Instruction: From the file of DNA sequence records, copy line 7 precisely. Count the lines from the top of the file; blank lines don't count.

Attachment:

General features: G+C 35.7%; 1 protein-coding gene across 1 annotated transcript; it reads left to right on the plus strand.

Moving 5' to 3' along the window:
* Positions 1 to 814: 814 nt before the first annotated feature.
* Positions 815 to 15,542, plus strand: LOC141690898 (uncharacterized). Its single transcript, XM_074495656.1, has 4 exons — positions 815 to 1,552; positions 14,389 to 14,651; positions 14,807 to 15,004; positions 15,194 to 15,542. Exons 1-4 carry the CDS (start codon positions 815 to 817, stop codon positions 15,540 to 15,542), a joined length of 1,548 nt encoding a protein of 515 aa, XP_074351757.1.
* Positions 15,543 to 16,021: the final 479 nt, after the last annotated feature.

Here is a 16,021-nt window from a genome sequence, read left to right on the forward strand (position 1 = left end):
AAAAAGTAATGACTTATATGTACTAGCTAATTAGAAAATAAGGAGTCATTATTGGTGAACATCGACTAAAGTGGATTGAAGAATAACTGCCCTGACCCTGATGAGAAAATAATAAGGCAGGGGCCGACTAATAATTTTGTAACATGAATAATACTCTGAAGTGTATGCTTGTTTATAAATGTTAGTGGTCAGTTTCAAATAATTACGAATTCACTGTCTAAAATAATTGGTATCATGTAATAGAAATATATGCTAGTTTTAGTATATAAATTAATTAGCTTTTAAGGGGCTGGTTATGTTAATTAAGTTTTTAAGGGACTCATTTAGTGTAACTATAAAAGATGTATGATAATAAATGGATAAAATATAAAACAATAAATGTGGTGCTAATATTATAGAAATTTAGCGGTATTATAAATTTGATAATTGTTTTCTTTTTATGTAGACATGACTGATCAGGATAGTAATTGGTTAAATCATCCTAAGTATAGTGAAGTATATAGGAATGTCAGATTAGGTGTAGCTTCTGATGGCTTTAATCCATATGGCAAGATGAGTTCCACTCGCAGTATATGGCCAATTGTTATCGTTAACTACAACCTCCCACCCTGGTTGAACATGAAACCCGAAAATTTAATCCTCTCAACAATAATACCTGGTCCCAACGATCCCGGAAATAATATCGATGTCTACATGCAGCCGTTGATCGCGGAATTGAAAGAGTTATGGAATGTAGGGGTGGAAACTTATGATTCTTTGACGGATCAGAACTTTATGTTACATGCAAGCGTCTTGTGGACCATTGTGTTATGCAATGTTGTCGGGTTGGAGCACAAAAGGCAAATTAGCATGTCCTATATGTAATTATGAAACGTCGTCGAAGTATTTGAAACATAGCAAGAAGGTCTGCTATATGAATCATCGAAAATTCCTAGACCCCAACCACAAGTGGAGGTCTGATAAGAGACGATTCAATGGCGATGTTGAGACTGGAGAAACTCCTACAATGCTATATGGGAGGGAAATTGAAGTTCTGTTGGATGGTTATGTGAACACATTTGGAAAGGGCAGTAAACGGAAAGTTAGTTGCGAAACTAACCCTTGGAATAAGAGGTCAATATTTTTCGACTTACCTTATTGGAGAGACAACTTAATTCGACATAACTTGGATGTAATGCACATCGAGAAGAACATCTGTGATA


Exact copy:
AAAAAGTAATGACTTATATGTACTAGCTAATTAGAAAATAAGGAGTCATTATTGGTGAACATCGACTAAAGTGGATTGAAGAATAACTGCCCTGACCCTGATGAGAAAATAATAAGGCAGGGGCCGACTAATAATTTTGTAACATGAATAATACTCTGAAGTGTATGCTTGTTTATAAATGTTAGTGGTCAGTTTCAAATAATTACGAATTCACTGTCTAAAATAATTGGTATCATGTAATAGAAATATATGCTAGTTTTAGTATATAAATTAATTAGCTTTTAAGGGGCTGGTTATGTTAATTAAGTTTTTAAGGGACTCATTTAGTGTAACTATAAAAGATGTATGATAATAAATGGATAAAATATAAAACAATAAATGTGGTGCTAATATTATAGAAATTTAGCGGTATTATAAATTTGATAATTGTTTTCTTTTTATGTAGACATGACTGATCAGGATAGTAATTGGTTAAATCATCCTAAGTATAGTGAAGTATATAGGAATGTCAGATTAGGTGTAGCTTCTGATGGCTTTAATCCATATGGCAAGATGAGTTCCACTCGCAGTATATGGCCAATTGTTATCGTTAACTACAACCTCCCACCCTGGTTGAACATGAAACCCGAAAATTTAATCCTCTCAACAATAATACCTGGTCCCAACGATCCCGGAAATAATATCGATGTCTACATGCAGCCGTTGATCGCGGAATTGAAAGAGTTATGGAATGTAGGGGTGGAAACTTATGATTCTTTGACGGATCAGAACTTTATGTTACATGCAAGCGTCTTGTGGACCATTGTGTTATGCAATGTTGTCGGGTTGGAGCACAAAAGGCAAATTAGCATGTCCTATATGTAATTATGAAACGTCGTCGAAGTATTTGAAACATAGCAAGAAGGTCTGCTATATGAATCATCGAAAATTCCTAGACCCCAACCACAAGTGGAGGTCTGATAAGAGACGATTCAATGGCGATGTTGAGACTGGAGAAACTCCTACAATGCTATATGGGAGGGAAATTGAAGTTCTGTTGGATGGTTATGTGAACACATTTGGAAAGGGCAGTAAACGGAAAGTTAGTTGCGAAACTAACCCTTGGAATAAGAGGTCAATATTTTTCGACTTACCTTATTGGAGAGACAACTTAATTCGACATAACTTGGATGTAATGCACATCGAGAAGAACATCTGTGATA